The Court of Appeal has heard three days of evidence in the case involving IT Contractor Robert Huitson and his belief that the retrospective closing of BN66 and subsequent tax demands were in breach of his human rights.
BN66, or Finance Act 2008 s58, was a legal loophole used by thousands of contractors as a means of minimising their tax liabilities. Many of those contractors have since faced retrospective tax bills dating back to 2001. Huitson’s lawyer, David Elvin QC has been critical of this backdated liability, pointing to the financial ruin, stress and family problems which have resulted for many of those involved.
With all evidence laid before Lord Justice Morgan, Lord Justice Mummery and Sir Paul Kennedy it is now in their hands to determine whether or not the retrospective element is in contravention to Article 1 of the European Convention of Human Rights.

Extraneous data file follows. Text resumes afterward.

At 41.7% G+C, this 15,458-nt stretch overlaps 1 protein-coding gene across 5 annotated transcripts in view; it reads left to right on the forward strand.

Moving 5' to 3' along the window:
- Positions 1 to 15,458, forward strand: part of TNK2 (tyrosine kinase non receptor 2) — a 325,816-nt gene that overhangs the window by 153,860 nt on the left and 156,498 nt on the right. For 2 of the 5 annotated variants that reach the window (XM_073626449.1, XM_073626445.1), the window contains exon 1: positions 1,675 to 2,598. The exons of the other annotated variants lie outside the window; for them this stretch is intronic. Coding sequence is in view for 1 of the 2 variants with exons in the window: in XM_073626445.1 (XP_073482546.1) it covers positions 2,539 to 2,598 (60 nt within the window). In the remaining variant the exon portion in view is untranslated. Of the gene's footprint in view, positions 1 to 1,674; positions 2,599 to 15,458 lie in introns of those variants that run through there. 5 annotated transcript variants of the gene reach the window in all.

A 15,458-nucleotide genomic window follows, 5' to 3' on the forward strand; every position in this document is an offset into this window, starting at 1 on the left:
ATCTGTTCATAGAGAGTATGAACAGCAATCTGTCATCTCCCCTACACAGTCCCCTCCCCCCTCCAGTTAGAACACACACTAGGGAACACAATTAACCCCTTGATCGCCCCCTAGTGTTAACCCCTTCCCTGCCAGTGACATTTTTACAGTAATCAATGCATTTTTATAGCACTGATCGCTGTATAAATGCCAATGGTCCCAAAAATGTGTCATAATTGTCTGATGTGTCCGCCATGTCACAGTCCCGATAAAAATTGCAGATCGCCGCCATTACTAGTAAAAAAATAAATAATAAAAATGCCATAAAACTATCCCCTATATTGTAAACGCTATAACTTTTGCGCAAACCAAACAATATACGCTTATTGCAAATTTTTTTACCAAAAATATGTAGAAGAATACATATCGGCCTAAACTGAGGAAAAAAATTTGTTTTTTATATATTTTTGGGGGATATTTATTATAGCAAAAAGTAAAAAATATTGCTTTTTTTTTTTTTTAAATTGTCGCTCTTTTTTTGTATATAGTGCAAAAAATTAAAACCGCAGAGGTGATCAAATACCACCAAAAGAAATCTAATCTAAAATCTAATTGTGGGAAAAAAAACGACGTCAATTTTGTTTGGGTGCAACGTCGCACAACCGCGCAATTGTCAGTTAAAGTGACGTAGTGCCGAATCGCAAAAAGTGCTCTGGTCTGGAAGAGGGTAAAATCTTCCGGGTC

Of course, this is not the first time that this has been challenged. A High Court Judicial Review at the start of the year found that there was no breach of human rights.
Speaking to Contractor UK, an IT contractor who used a BN66 scheme and subsequently received backdated tax demands, stated: “During the previous hearing in the High Court, the Judge gave very little away. I suspect that will also be the case this time and the Judges will reserve any comment for the actual judgement [which is due at a later date].”